Irish land use change and the decision to afforest: An economic analysis.

  • James Breen Rural Economy Research Centre, Teagasc, Athenry, Co. Galway, Ireland.
  • Daragh Clancy Rural Economy Research Centre, Teagasc, Athenry, Co. Galway, Ireland.
  • Mary Ryan Forestry Development Unit, Teagasc, Athenry, Co. Galway, Ireland.
  • Michael Wallace School of Agriculture, Food Science and Veterinary Medicine, University College Dublin, Dublin, Ireland.
Keywords: Farm forestry, net present value.


Considerable variability in the price of commodities, such as milk and cereals, occurred in the 2007-2009 period. This was compounded by a high degree of volatility in the price of inputs such as fertiliser, animal feed and energy. Previously, Irish farms have used the returns from off-farm employment as well as agricultural support payments, such as the Single Farm Payment (SFP) and the Rural Environmental Protection Scheme (REPS), to protect their living standards against low and uncertain agricultural market returns. However, the downturn in the Irish economy has led to a reduction in the availability of off-farm employment as well as the discontinuation of REPS. This in turn may lead to an increase in afforestation on Irish farms, as forestry offers greater certainty through the provision of an annual premium in addition to the SFP. The decision to afforest represents a significant long-term investment decision and therefore, should not be entered into without careful economic consideration. The aim of this paper is to use Discounted Cash Flow (DCF) analysis to calculate the returns from forestry enterprises, taking into account the opportunity costs associated with the conventional agricultural activities which would potentially be superseded by forestry. The returns from forestry were calculated using the Forestry Investment Value Estimator (FIVE), an economic decision support tool developed by Teagasc. These returns are then incorporated into a DCF model along with the agricultural returns foregone from five superseded agricultural enterprises. This approach allows for the calculation of the net present value (NPV) of three different forestry options and shows that the forest investment options examined all offer a positive NPV. The results also indicate that planting fast growing conifer species offers a substantially higher NPV than planting a broad-leaf species such as ash. Scenarios which assess the impact of the inclusion of the cost of reforestation after clearfelling and the impact of participation in the Forest Environment Protection Scheme (FEPS) are also examined as part of a sensitivity analysis.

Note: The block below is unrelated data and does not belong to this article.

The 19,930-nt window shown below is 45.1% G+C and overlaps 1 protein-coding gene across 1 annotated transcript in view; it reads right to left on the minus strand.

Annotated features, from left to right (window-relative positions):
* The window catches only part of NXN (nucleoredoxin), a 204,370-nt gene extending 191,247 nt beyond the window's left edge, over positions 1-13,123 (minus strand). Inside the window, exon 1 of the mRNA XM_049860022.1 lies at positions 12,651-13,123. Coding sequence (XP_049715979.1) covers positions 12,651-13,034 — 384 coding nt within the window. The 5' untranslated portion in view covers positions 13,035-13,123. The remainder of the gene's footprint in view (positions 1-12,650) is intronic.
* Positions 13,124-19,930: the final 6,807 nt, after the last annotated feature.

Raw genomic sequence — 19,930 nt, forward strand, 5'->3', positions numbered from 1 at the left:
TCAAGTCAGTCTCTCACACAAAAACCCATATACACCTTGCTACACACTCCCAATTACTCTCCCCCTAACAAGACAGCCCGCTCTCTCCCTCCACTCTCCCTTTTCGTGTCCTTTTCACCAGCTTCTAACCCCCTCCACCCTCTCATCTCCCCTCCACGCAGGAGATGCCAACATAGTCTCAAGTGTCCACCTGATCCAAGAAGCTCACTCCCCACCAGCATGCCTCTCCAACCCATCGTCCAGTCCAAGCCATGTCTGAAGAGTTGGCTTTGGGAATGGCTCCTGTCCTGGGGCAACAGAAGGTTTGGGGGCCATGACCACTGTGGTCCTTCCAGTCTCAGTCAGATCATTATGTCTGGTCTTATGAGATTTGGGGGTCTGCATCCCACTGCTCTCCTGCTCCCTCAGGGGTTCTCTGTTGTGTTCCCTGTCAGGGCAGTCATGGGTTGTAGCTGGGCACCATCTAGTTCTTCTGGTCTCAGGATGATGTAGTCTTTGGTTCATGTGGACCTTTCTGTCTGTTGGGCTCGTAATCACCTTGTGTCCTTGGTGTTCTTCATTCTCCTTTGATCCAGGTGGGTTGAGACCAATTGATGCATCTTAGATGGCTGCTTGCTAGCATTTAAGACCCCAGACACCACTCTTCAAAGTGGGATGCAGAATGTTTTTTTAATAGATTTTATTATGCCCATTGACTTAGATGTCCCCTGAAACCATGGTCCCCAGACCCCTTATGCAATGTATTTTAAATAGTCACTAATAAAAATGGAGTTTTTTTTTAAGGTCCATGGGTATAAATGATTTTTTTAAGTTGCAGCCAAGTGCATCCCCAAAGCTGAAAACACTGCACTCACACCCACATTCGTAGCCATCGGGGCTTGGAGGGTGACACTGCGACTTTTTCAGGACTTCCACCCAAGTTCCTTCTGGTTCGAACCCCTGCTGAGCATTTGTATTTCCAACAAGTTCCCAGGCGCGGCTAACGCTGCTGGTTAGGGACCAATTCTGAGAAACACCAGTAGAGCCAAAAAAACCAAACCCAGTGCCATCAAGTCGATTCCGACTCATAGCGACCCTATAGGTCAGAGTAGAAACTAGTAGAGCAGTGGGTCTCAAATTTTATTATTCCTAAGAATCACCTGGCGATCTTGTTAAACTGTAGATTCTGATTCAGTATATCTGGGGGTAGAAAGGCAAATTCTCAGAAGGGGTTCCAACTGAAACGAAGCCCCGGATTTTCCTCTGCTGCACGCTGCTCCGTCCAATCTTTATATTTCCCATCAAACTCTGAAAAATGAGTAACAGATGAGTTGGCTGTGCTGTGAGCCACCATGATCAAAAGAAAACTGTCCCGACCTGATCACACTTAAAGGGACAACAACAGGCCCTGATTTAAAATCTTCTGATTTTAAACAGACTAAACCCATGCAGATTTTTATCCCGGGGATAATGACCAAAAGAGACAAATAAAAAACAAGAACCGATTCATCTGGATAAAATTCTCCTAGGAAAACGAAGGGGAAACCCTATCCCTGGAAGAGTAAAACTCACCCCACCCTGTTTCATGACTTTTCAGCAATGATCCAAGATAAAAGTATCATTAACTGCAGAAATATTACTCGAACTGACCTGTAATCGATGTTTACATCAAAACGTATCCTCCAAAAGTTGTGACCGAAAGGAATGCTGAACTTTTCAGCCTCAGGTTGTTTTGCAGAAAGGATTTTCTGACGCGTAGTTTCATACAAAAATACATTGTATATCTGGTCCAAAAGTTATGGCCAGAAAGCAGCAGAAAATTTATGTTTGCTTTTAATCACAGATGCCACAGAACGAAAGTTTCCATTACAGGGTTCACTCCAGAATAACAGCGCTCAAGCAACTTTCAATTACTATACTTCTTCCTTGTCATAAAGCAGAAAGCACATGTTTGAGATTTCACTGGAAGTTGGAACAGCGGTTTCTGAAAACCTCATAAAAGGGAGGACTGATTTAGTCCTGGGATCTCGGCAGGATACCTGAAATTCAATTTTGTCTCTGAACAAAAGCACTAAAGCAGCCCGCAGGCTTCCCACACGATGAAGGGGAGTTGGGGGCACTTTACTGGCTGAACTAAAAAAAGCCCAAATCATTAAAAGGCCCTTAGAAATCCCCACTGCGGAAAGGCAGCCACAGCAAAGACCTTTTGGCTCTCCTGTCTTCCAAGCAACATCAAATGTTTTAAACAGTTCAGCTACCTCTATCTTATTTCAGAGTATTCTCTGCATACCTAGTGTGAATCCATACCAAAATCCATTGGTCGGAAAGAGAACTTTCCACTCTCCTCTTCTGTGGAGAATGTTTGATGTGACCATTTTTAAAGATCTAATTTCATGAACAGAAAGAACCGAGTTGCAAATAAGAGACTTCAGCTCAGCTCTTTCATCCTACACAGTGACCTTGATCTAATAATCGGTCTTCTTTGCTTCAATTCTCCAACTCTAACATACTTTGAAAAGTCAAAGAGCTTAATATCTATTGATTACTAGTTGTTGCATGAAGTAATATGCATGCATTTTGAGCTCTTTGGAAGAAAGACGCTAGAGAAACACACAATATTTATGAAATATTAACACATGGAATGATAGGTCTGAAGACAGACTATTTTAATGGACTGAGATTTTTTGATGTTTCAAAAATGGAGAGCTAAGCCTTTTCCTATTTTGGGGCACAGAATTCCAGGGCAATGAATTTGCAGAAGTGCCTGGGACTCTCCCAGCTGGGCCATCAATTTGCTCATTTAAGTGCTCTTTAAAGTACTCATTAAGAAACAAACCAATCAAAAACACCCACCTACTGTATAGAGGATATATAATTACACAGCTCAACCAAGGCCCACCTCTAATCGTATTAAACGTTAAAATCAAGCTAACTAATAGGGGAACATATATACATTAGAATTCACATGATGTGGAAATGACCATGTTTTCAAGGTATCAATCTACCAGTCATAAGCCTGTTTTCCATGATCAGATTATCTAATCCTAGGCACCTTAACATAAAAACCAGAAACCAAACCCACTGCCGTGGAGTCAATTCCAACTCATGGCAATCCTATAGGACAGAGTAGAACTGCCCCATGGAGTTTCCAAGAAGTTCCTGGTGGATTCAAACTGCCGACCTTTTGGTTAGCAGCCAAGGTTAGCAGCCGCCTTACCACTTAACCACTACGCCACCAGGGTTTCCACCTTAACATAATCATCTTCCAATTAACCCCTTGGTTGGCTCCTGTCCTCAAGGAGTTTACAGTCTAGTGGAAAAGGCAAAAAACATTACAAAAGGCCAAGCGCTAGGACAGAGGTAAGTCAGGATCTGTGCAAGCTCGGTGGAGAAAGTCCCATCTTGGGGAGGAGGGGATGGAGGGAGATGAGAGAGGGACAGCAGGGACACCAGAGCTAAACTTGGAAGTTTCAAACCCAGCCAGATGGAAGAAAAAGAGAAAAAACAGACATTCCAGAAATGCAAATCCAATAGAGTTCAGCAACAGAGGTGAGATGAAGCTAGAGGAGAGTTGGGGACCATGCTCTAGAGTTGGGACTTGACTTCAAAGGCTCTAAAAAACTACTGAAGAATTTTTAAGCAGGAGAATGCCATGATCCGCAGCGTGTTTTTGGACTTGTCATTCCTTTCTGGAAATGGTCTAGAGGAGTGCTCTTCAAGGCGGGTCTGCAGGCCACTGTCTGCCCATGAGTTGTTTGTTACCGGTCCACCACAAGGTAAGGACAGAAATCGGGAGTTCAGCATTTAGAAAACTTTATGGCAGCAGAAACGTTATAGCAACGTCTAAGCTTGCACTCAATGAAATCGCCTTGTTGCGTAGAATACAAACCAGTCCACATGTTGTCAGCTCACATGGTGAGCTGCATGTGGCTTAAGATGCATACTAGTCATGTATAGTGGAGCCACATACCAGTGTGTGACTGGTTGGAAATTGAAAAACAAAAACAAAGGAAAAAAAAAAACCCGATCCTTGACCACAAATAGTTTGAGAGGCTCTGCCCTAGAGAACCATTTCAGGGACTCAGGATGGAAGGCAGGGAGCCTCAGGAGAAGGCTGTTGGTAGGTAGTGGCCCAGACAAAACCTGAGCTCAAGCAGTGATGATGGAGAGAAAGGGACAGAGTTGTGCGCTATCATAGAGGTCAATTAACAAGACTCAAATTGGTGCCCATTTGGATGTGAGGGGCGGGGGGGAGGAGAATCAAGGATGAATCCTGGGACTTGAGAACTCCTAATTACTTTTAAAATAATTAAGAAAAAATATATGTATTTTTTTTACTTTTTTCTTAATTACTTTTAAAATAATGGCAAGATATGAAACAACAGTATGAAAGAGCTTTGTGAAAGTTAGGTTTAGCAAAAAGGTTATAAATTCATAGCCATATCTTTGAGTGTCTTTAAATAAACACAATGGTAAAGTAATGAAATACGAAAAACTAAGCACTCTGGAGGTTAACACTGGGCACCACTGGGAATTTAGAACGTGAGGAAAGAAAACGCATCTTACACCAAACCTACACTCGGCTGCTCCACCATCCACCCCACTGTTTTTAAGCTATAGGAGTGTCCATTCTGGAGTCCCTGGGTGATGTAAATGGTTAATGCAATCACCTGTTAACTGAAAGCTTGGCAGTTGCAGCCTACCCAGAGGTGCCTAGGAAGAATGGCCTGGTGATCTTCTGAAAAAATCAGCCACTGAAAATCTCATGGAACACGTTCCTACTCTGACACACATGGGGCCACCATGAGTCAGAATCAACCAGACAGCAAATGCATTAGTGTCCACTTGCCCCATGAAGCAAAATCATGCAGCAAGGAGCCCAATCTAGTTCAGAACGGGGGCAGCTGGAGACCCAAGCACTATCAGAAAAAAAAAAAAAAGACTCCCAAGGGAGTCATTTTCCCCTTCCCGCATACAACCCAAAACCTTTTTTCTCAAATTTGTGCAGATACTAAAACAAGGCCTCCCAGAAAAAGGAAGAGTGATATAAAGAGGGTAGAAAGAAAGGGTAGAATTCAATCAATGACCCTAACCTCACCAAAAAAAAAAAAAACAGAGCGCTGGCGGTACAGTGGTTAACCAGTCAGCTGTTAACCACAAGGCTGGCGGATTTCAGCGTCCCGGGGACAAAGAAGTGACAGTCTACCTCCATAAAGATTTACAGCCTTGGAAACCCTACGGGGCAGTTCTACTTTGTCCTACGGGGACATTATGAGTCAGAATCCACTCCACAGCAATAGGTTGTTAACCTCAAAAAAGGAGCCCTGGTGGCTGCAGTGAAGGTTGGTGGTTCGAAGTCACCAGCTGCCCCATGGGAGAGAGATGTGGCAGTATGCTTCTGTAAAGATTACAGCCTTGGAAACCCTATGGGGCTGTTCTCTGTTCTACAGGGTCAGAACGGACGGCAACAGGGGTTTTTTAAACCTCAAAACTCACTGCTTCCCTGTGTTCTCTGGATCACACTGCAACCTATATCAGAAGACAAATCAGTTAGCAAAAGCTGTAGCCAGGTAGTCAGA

How to Cite
Breen, J., Clancy, D., Ryan, M. and Wallace, M. (2010) “Irish land use change and the decision to afforest: An economic analysis.”, Irish Forestry. Available at: (Accessed: 29May2024).